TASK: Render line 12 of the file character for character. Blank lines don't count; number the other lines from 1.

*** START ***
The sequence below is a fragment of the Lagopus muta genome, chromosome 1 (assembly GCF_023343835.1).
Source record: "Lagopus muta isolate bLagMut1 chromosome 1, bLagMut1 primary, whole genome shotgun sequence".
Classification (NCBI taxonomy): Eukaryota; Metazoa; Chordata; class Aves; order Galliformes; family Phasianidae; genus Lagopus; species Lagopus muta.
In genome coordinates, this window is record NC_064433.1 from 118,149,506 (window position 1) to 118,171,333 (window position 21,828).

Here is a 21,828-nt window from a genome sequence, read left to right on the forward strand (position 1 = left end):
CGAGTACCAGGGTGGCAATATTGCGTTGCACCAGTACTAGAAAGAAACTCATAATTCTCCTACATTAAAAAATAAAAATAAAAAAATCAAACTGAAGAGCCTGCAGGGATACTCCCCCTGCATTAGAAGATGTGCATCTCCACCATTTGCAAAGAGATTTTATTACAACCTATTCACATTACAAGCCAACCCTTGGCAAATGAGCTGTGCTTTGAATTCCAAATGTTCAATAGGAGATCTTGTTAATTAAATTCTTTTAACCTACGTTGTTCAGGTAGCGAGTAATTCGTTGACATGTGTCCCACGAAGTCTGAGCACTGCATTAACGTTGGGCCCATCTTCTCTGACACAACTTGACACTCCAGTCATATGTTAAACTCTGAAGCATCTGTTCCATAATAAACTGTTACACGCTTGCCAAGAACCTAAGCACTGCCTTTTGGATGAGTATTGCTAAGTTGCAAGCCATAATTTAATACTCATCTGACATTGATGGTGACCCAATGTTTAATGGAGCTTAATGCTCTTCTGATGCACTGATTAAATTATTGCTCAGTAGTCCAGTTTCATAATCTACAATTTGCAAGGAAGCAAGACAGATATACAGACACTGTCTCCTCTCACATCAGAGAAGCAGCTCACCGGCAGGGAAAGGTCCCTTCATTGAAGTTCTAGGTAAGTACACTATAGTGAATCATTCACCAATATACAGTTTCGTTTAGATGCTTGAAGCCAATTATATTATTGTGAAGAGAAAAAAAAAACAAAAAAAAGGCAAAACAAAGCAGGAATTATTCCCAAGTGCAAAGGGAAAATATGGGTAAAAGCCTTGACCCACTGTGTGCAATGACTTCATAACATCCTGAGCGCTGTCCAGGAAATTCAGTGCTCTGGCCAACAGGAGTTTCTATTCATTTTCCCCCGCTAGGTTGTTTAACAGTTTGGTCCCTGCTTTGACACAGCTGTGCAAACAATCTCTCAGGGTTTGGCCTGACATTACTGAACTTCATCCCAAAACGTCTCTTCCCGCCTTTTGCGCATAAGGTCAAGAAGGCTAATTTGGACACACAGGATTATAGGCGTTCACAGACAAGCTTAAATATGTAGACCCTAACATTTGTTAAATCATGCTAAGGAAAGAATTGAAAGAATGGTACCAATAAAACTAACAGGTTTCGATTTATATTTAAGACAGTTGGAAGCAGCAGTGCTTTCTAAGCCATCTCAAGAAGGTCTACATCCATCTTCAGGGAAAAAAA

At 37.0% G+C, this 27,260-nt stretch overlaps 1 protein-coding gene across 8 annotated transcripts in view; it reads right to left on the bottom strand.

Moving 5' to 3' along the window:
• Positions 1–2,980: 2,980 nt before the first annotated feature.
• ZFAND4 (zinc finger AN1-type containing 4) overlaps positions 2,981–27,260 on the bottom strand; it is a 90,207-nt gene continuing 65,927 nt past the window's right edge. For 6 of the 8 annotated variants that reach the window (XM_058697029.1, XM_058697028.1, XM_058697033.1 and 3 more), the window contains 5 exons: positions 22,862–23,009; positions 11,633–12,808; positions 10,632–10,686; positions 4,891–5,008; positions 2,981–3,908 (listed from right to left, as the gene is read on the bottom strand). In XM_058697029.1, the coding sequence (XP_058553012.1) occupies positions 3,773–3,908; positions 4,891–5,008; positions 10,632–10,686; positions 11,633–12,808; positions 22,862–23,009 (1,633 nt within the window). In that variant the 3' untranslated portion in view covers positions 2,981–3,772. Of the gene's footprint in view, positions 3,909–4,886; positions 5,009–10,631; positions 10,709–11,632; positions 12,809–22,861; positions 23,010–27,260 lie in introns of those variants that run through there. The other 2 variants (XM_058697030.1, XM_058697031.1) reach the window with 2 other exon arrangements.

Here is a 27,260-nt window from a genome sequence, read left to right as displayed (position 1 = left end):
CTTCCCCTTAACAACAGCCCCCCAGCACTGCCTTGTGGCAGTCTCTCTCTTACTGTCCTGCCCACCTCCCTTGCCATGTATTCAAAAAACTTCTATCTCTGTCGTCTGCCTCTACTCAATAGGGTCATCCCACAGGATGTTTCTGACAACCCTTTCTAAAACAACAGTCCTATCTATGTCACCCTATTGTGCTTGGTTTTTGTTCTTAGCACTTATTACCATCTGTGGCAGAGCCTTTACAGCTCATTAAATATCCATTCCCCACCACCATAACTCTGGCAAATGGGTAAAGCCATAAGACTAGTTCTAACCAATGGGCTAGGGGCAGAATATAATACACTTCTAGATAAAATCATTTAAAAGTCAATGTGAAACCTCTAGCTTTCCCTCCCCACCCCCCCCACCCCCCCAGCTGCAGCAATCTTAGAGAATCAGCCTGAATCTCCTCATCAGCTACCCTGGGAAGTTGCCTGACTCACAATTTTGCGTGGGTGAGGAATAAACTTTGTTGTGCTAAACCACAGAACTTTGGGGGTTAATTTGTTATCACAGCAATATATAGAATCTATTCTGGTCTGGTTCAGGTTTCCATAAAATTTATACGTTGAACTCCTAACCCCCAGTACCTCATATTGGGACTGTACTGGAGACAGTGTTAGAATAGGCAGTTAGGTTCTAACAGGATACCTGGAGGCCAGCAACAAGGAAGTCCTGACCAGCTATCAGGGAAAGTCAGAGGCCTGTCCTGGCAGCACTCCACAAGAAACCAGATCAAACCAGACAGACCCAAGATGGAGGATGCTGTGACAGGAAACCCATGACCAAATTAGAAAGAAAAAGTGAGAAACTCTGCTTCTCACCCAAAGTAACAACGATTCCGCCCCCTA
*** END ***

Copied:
CTTCCCCTTAACAACAGCCCCCCAGCACTGCCTTGTGGCAGTCTCTCTCTTACTGTCCTGCCCACCTCCCTTGCCATGTATTCAAAAAACTTCTATCTCTGTCGTCTGCCTCTACTCAATAGGGTCATCCCACAGGATGTTTCTGACAACCCTTTCTAAAACAACAGTCCTATCTATGTCACCCTATTGTGCTTGGTTTTTGTTCTTAGCACTTATTACCATCTGTGGCAGAGCCTTTACAGCTCATTAAATATCCATTCCCCACCACCATAACTCTGGCAAATGGGTAAAGCCATAAGACTAGTTCTAACCAATGGGCTAGGGGCAGAATATAATACACTTCTAGATAAAATCATTTAAAAGTCAATGTGAAACCTCTAGCTTTCCCTCCCCACCCCCCCCACCCCCCCAGCTGCAGCAATCTTAGAGAATCAGCCTGAATCTCCTCATCAGCTACCCTGGGAAGTTGCCTGACTCACAATTTTGCGTGGGTGAGGAATAAACTTTGTTGTGCTAAACCACAGAACTTTGGGGGTTAATTTGTTATCACAGCAATATATAGAATCTATTCTGGTCTGGTTCAGGTTTCCATAAAATTTATACGTTGAACTCCTAACCCCCAGTACCTCATATTGGGACTGTACTGGAGACAGTGTTAGAATAGGCAGTTAGGTTCTAACAGGATACCTGGAGGCCAGCAACAAGGAAGTCCTGACCAGCTATCAGGGAAAGTCAGAGGCCTGTCCTGGCAGCACTCCACAAGAAACCAGATCAAACCAGACAGACCCAAGATGGAGGATGCTGTGACAGGAAACCCATGACCAAATTAGAAAGAAAAAGTGAGAAACTCTGCTTCTCACCCAAAGTAACAACGATTCCGCCCCCTA